GODS: Lands of Infinity Download (2006 Role playing Game)

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In a world consumed by battle and death the only chance is Vivien, a higher being created by the God of Fire to locate a weapon that can destroy the God of Darkness. Gods: Lands of Infinity Special Edition invites players to take up Vivien's task as they adventure through the world of Antasion completing quests, interacting with non-player characters, trading goods, acquiring new skills, and entering third-person, turn based battles. Any item a player finds or loots from a body can be sold or traded with in-game avatars.

Gods is an RPG game that puts you in the role of Vivien, a hero sent to another world by a god whose world is embroiled in a nasty god war. Her job is to track down the local gods and ask them for an artifact that can take care of the evil god on her world and end the war. That's about what I can tell from the confusing opening cinematics, anyway. It's hard to keep track of things when the gods have easy to remember names like Arsvaargh. Unfortunately, Vivien arrives at the new world sans powers and must begin her quest to stop a god war as your typical newbie level one adventurer.

I have to note at this point that Vivien is not your typical female RPG adventurer as she is given the voice and likeness of 2000's Penthouse Pet of the Year, Kyla Cole. Before the drool starts pooling at the corner of your mouth (or you send an angry email to your girl gamer clan), I need to mention that Cole is probably the most-clothed RPG heroine you'll ever find. Rather than show her in a flimsy get-up with an armored bra, the game's menus have her wearing full plate armor. While in game, most of the time the only image you get to see of her is a static headshot that sits near the bottom of the screen. You'll get to see her full body during the game's battles, but the graphics are at least a half decade behind the times and even her starting outfit is downright modest. I'm not sure what they were paying her for, but it certainly wasn't for her voice-acting talent.

The game itself is played from a first-person view and the first thing that you'll notice is that you are about a foot high. Either that or the game uses a kneecap cam. It's just plain odd to go about your travels and feel like you're the height of a flower, and I'm not sure what the developers were thinking when they locked the camera in at such an odd position. Once you decide to ignore your odd view of the world, the next thing you'll notice is that the world is populated by doppelgangers. There are only a handful of character models and even fewer voice actors. Two minutes into the game I came across a contingent of about five guards and each and every one was voiced by the same actor, and he didn't even bother to change his voice between each character.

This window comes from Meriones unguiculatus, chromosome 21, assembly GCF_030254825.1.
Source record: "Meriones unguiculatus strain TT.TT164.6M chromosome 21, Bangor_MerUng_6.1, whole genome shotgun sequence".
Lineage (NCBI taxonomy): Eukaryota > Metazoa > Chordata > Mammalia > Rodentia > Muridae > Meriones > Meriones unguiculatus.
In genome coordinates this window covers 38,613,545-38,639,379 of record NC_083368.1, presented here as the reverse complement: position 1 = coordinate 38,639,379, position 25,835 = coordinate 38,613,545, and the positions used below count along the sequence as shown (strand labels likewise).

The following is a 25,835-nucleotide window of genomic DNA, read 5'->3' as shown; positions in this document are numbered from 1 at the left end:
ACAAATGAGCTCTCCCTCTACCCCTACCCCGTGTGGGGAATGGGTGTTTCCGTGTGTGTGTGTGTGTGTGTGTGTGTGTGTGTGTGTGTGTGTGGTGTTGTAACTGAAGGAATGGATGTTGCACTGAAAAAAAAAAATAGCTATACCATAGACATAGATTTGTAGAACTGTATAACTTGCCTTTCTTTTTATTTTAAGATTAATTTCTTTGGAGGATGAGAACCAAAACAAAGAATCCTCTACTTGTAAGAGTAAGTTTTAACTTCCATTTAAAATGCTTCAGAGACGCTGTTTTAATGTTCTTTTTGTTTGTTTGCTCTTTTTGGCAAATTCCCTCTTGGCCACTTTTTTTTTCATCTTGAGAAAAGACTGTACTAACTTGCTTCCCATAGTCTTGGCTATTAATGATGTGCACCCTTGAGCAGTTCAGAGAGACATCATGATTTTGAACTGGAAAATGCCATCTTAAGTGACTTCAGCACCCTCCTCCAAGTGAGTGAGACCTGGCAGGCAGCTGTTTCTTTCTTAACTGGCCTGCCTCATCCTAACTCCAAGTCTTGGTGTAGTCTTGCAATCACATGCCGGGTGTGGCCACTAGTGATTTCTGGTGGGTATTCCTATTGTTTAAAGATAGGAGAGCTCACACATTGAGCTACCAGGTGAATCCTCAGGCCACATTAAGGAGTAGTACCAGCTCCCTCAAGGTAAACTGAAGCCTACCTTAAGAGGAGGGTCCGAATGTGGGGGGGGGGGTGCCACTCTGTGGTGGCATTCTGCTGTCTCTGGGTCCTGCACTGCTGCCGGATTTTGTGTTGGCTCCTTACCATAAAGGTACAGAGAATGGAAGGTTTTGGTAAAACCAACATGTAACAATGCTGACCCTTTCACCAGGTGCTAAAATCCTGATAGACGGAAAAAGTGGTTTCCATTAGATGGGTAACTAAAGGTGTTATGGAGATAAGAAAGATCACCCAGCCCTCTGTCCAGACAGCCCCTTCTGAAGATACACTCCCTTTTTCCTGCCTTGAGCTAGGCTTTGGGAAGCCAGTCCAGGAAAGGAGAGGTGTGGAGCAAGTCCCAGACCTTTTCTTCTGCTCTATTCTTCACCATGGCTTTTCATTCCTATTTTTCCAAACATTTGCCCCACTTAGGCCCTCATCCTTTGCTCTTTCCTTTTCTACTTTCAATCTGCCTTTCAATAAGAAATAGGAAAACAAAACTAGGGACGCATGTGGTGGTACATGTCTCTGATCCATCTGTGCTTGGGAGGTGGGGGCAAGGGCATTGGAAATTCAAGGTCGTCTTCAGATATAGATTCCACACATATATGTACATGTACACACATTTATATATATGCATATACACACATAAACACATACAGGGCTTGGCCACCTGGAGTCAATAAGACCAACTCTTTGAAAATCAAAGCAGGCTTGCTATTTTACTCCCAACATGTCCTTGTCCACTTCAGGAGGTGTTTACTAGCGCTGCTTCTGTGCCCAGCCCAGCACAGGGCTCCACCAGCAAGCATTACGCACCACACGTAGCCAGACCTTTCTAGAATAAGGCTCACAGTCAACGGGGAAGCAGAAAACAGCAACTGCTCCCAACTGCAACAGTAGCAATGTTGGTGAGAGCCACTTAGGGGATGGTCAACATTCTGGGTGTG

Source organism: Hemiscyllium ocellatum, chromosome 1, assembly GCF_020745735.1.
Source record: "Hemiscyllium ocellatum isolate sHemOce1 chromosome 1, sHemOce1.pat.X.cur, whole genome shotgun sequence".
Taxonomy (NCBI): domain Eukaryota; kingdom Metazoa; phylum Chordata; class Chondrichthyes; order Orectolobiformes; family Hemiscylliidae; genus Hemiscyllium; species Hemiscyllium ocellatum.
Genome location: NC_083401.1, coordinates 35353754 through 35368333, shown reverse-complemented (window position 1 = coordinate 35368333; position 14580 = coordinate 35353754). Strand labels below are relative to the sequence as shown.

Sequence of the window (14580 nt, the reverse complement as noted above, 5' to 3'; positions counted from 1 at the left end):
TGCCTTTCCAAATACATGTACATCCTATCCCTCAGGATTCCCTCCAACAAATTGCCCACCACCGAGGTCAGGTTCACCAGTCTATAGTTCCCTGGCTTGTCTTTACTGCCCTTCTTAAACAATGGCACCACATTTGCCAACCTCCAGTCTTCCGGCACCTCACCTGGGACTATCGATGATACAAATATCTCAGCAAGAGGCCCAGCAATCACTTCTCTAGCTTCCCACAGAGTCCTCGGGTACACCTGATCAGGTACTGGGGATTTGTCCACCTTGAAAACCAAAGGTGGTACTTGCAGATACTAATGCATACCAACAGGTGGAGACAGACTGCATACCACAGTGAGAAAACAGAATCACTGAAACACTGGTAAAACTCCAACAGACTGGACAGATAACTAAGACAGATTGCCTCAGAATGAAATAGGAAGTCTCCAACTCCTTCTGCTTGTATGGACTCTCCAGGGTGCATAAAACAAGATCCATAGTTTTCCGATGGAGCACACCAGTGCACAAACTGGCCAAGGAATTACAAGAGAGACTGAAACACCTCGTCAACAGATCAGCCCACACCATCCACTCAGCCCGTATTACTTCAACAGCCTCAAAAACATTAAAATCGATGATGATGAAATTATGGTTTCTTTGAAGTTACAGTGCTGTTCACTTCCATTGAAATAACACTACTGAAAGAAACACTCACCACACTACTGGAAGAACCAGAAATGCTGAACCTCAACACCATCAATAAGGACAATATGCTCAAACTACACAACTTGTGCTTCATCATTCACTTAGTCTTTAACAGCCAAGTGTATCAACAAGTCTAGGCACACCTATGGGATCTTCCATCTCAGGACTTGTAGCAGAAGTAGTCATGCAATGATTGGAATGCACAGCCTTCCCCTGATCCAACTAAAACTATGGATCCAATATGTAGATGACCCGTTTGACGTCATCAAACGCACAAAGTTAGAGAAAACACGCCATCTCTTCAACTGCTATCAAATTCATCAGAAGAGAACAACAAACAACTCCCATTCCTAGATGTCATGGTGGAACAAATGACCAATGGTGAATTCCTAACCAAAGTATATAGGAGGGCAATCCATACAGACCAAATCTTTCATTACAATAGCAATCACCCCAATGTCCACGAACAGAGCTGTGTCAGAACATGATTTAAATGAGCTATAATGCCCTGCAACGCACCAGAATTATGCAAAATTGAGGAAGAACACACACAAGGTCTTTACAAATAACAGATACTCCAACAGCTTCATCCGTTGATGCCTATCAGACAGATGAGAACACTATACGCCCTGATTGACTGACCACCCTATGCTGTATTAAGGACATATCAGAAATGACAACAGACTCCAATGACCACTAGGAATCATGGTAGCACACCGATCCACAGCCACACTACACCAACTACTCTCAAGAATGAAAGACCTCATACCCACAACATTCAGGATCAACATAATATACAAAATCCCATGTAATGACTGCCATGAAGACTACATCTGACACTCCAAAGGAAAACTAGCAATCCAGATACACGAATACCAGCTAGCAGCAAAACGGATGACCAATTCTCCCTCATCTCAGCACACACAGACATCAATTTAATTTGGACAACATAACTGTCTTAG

The game world is set-up as a collection of instances. To travel between them you must go to the travel point in your current level and then select your new location from the map. The instances are pretty much divided up between safe and hostile zones, and for some odd reason the town or other place of interest is always placed a long and boring hike away from the point at which you enter and exit the instance.

Quests are about as unimaginative as they come, and you'll be tasked with one "go there and kill that" or "go there and brink back that" quest after another. All of the tedious back and forth slogging is made more so by the game's insistence that you take the time to eat and drink during the day and by the fact that you'll have to play the role of a merchant if you want to afford even the most humble of armor and weapon upgrades. In Gods adventuring doesn't pay nearly as well as more mercantile pursuits. The game has a basic "has/wants" economy in place that will have you acting the mule to buy something low at one place and sell it high at another. I'm not sure why the developers thought it would be enjoyable to slog back and forth between merchants while listening to the same fruity background music endlessly repeating itself on a short loop, but that's what you'll spend way too much time doing.

When you enter a battle the play moves from first-person, real-time action to third-person, turn-based play. Play proceeds in rounds in which you select an action such as an attack or spell, watch the results, and then wait for each of your enemies to do an action in turn. The actions that you have available each turn will depend on the number of action points that you have remaining. Since the only way to regenerate these action points is to choose the do-nothing defend option, you're basically forced to skip every third turn or so. However, your enemies are not constrained by action points, and seem perfectly capable of doing whatever they want each and every turn. I'm not sure why the developers chose to constrain the battles with both single action turns and action points; usually in turn-based RPGs you have one or the other. Perhaps it was to extend the time it takes to resolve a battle or to introduce some additional challenge, but in practice it comes across as a mixed metaphor that doesn't quite work. Luckily the game isn't as battle heavy as a Japanese-style console RPG or the lackluster battles would quickly grow tedious.


People who downloaded GODS: Lands of Infinity have also downloaded:
Forgotten Realms: Demon Stone, Gothic II, Gorasul: The Legacy of the Dragon, Heretic Kingdoms: The Inquisition, Gothic 3, Gothic, Gangland, Fate


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